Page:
Draft for a leaflet to be targeted at "Respect" supporters.
The following article was written for members of Bristol Green Parties. It is much more mildly worded than I would have been. I consider the "Respect" group shows little respect either for the British electorate, which has consistently rejected old-style socialism; even Arther Scargill received a pathetic number of votes. They claim to seek "Unity" but will undermine the Green Party whose policies are mainly identical those that "Respect" professes. Is "Respect" not in reality the amazingly unsuccessful SWP under a new guise? Are not their real aims indicated by their obsession with "the struggle" even where this results in spoiling genuine and potentially effective political solutions to the problems they identify? - Stephen Petter, Bristol South Green Party.
Taking a View on 'Respect' - by Jon Lucas.
You may be aware that a new coalition of socialist groups has been formed by the parties involved in the Socialist Alliance and some individuals. In particular George Galloway. This coalition is currently using the name Respect, and it has approached the Green Party at a national level to see whether we are interested in working within their coalition for elections and campaigns. We have discussed this within the Bristol Parties at the committee meetings and through the email list, being aware that it is something we may all be asked about, particularly during the European election period. Therefore, I have tried to set out here our local parties' thoughts on the issue.
The Respect coalition needs to formalise itself and agree on what its aims and policies are. There is much common ground between our own policies, formulated over the last 30 years, and those held by many socialists attracted to this coalition. However, there are also fundamental differences between green perspectives and those held by many involved in this coalition, particularly on the importance of sustainability, ideas around localised or centralised structures, the need for industrial growth and the nature of wealth.
Potentially a grand coalition of green and socialists ideas has much to commend it for many people (including some Green Party members and supporters), but a coalition can only ever go ahead on an evolutionary basis where trust and understanding is developed between all parties. This is particularly the case where the backgrounds of the various groups involved are so different. It could be argued that the Green Party and many involved in this coalition have fundamentally opposing ways of conducting politics. Discussions on working together on campaigns would be difficult, let alone agreeing anything more formalised. Some campaign work between the Green Party and socialist groups has taken place previously, particularly through the Stop the War coalition. This has shown that single issue coalition work is possible, but has also made obvious the mistrust that many in the green movement have of the ways that some others work.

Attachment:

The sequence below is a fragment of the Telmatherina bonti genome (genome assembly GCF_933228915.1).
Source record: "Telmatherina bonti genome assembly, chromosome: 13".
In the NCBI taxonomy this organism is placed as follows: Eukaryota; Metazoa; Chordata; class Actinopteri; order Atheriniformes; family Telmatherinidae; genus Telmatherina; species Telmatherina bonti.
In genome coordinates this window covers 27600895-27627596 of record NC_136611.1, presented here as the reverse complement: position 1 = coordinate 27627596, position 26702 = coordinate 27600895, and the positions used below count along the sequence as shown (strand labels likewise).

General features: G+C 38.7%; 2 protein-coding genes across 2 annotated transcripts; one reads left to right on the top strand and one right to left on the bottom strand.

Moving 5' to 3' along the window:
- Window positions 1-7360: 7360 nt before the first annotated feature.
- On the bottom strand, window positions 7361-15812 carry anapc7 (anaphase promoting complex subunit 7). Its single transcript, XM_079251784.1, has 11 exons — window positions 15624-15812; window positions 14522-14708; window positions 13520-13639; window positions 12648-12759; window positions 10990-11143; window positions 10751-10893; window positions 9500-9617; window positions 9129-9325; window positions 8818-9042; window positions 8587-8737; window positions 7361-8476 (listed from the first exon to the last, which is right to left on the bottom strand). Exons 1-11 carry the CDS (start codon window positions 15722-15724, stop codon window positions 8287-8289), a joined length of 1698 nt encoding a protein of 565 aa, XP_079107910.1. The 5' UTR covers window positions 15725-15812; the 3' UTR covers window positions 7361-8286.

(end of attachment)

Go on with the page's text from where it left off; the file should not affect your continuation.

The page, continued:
For the forthcoming European elections, the Green Party is standing its own slates of candidates throughout the UK and has high hopes of gaining more MEPs, especially here in the South-West. Electoral law only allows for political parties to stand for this election, so if the Respect coalition also stand they will have to do so as a distinct political party. For next year's local elections and (probable) general election, we hope to stand as many Green Party candidates as we can, aiming for a full slate for the local elections in Bristol. It is difficult for a small party like ourselves to stand in every seat throughout the country, so we would consider the wider political landscape, including the progress of the Respect coalition, before deciding where our priorities tie in. However, given the nature of the electorate, it is likely that we will wish to stand in seats that are also attractive to Respect.
We will continue to review the situation locally once the European elections are over. Internal differences have already surfaced within Respect, which may ultimately bring it down. For example, George Monbiot, one of Respect's founding members, has now distanced himself because of its potential threat to the re-election of the two existing Green MEPs, who he has described as the best in the country. There is scope for joint working on campaigns outside of the electoral process, and any joint working should be seen as a healthy way of exploring the different ways the groups work and allaying some of the mistrust that exists between them. Jon Lucas
WHY VOTE GREEN
in the Euro Election, June 10th?
• The Green Party (GP) is internationalist.
• GP has close links with Green Parties across Europe.
• GP favours non-violent solutions to international conflicts - it opposed the war in Iraq.
• GP seeks a referendum on the new European Constitution.
• GP opposes further Euro-centralisation.
• GP has comprehensive, well considered policies.
• GP has a social justice agenda.
• GP policies are LOCAL and RURAL.
• GP seeks to ensure sustainable Quality of Life.
• The GP vision is long-term.
• Votes for the GP cause other parties to adopt 'green' policies .
• GP Members of European Parliament and Local Councils have proved themselves responsible, far-sighted, effective, popular and widely respected.
• In summary - the GP stands for peace, social and economic justice, and the environment.
VOTE GREEN PARTY
BUILD A BETTER FUTURE
To display a GP poster, to offer support, or to join, phone 0845 456 2595
Published by ??????????? Stephen Petter / Bristol Green Parties ????
on behalf of SW Britain Euro Constituency GP